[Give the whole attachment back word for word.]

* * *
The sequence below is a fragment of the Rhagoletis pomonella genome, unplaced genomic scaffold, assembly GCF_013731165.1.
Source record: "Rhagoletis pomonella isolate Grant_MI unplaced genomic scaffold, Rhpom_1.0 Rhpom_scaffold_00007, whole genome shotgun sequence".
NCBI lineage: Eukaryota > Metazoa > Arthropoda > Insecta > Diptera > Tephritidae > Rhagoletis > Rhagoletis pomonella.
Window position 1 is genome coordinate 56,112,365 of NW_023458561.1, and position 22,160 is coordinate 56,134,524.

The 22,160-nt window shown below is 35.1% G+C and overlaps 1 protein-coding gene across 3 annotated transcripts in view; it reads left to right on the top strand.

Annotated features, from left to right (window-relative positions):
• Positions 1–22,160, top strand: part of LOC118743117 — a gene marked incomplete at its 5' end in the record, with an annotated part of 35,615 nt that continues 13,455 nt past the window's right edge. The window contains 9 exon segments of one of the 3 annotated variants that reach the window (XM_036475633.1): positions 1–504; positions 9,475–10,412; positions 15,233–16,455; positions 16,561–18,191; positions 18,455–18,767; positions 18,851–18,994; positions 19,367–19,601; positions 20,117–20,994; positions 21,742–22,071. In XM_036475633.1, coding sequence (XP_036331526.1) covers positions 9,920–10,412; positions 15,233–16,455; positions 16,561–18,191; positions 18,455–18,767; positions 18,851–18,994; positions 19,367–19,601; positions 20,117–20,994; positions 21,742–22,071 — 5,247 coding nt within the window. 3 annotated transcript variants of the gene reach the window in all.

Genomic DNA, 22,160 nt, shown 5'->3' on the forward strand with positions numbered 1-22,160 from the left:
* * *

The sequence below is a fragment of the Rhagoletis pomonella genome, unplaced genomic scaffold, assembly GCF_013731165.1.
Source record: "Rhagoletis pomonella isolate Grant_MI unplaced genomic scaffold, Rhpom_1.0 Rhpom_scaffold_00007, whole genome shotgun sequence".
NCBI lineage: Eukaryota > Metazoa > Arthropoda > Insecta > Diptera > Tephritidae > Rhagoletis > Rhagoletis pomonella.
Window position 1 is genome coordinate 56,112,365 of NW_023458561.1, and position 22,160 is coordinate 56,134,524.

The 22,160-nt window shown below is 35.1% G+C and overlaps 1 protein-coding gene across 3 annotated transcripts in view; it reads left to right on the top strand.

Annotated features, from left to right (window-relative positions):
• Positions 1–22,160, top strand: part of LOC118743117 — a gene marked incomplete at its 5' end in the record, with an annotated part of 35,615 nt that continues 13,455 nt past the window's right edge. The window contains 9 exon segments of one of the 3 annotated variants that reach the window (XM_036475633.1): positions 1–504; positions 9,475–10,412; positions 15,233–16,455; positions 16,561–18,191; positions 18,455–18,767; positions 18,851–18,994; positions 19,367–19,601; positions 20,117–20,994; positions 21,742–22,071. In XM_036475633.1, coding sequence (XP_036331526.1) covers positions 9,920–10,412; positions 15,233–16,455; positions 16,561–18,191; positions 18,455–18,767; positions 18,851–18,994; positions 19,367–19,601; positions 20,117–20,994; positions 21,742–22,071 — 5,247 coding nt within the window. 3 annotated transcript variants of the gene reach the window in all.

Genomic DNA, 22,160 nt, shown 5'->3' on the forward strand with positions numbered 1-22,160 from the left: